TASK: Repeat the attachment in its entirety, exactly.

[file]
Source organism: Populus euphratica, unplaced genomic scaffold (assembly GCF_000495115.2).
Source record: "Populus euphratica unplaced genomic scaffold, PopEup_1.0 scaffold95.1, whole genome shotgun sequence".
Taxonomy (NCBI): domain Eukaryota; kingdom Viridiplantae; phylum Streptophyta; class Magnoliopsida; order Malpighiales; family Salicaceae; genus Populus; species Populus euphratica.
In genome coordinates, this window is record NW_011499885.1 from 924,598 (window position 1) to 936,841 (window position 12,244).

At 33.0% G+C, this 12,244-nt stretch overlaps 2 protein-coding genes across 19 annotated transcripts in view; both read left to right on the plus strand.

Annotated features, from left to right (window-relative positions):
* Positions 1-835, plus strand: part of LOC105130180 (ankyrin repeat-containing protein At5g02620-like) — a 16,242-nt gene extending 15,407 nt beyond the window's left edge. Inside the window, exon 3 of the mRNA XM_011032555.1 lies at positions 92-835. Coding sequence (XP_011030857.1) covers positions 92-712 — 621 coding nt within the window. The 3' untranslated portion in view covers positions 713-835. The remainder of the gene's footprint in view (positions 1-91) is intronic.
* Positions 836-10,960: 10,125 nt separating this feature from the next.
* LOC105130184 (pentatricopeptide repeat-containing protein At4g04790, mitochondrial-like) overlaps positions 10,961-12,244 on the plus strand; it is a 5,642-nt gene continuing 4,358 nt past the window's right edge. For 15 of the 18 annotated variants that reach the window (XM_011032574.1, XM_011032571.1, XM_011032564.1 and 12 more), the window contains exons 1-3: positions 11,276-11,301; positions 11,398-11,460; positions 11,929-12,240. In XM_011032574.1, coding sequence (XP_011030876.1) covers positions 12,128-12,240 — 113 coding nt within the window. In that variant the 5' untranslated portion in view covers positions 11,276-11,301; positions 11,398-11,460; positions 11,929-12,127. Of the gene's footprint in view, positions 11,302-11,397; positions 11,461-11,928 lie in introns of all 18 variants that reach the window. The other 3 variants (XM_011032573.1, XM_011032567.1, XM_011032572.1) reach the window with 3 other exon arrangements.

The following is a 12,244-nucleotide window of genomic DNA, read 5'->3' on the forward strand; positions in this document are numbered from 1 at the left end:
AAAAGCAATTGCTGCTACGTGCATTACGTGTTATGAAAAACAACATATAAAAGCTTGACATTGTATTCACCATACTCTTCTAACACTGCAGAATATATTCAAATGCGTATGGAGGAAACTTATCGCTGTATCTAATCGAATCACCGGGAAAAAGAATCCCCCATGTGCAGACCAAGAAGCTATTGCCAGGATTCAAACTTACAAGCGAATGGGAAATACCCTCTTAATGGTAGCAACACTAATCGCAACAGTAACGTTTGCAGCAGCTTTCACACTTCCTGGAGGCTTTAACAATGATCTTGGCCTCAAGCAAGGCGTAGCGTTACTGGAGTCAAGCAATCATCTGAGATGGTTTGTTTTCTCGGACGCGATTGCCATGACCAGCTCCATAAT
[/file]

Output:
Source organism: Populus euphratica, unplaced genomic scaffold (assembly GCF_000495115.2).
Source record: "Populus euphratica unplaced genomic scaffold, PopEup_1.0 scaffold95.1, whole genome shotgun sequence".
Taxonomy (NCBI): domain Eukaryota; kingdom Viridiplantae; phylum Streptophyta; class Magnoliopsida; order Malpighiales; family Salicaceae; genus Populus; species Populus euphratica.
In genome coordinates, this window is record NW_011499885.1 from 924,598 (window position 1) to 936,841 (window position 12,244).

At 33.0% G+C, this 12,244-nt stretch overlaps 2 protein-coding genes across 19 annotated transcripts in view; both read left to right on the plus strand.

Annotated features, from left to right (window-relative positions):
* Positions 1-835, plus strand: part of LOC105130180 (ankyrin repeat-containing protein At5g02620-like) — a 16,242-nt gene extending 15,407 nt beyond the window's left edge. Inside the window, exon 3 of the mRNA XM_011032555.1 lies at positions 92-835. Coding sequence (XP_011030857.1) covers positions 92-712 — 621 coding nt within the window. The 3' untranslated portion in view covers positions 713-835. The remainder of the gene's footprint in view (positions 1-91) is intronic.
* Positions 836-10,960: 10,125 nt separating this feature from the next.
* LOC105130184 (pentatricopeptide repeat-containing protein At4g04790, mitochondrial-like) overlaps positions 10,961-12,244 on the plus strand; it is a 5,642-nt gene continuing 4,358 nt past the window's right edge. For 15 of the 18 annotated variants that reach the window (XM_011032574.1, XM_011032571.1, XM_011032564.1 and 12 more), the window contains exons 1-3: positions 11,276-11,301; positions 11,398-11,460; positions 11,929-12,240. In XM_011032574.1, coding sequence (XP_011030876.1) covers positions 12,128-12,240 — 113 coding nt within the window. In that variant the 5' untranslated portion in view covers positions 11,276-11,301; positions 11,398-11,460; positions 11,929-12,127. Of the gene's footprint in view, positions 11,302-11,397; positions 11,461-11,928 lie in introns of all 18 variants that reach the window. The other 3 variants (XM_011032573.1, XM_011032567.1, XM_011032572.1) reach the window with 3 other exon arrangements.

The following is a 12,244-nucleotide window of genomic DNA, read 5'->3' on the forward strand; positions in this document are numbered from 1 at the left end:
AAAAGCAATTGCTGCTACGTGCATTACGTGTTATGAAAAACAACATATAAAAGCTTGACATTGTATTCACCATACTCTTCTAACACTGCAGAATATATTCAAATGCGTATGGAGGAAACTTATCGCTGTATCTAATCGAATCACCGGGAAAAAGAATCCCCCATGTGCAGACCAAGAAGCTATTGCCAGGATTCAAACTTACAAGCGAATGGGAAATACCCTCTTAATGGTAGCAACACTAATCGCAACAGTAACGTTTGCAGCAGCTTTCACACTTCCTGGAGGCTTTAACAATGATCTTGGCCTCAAGCAAGGCGTAGCGTTACTGGAGTCAAGCAATCATCTGAGATGGTTTGTTTTCTCGGACGCGATTGCCATGACCAGCTCCATAAT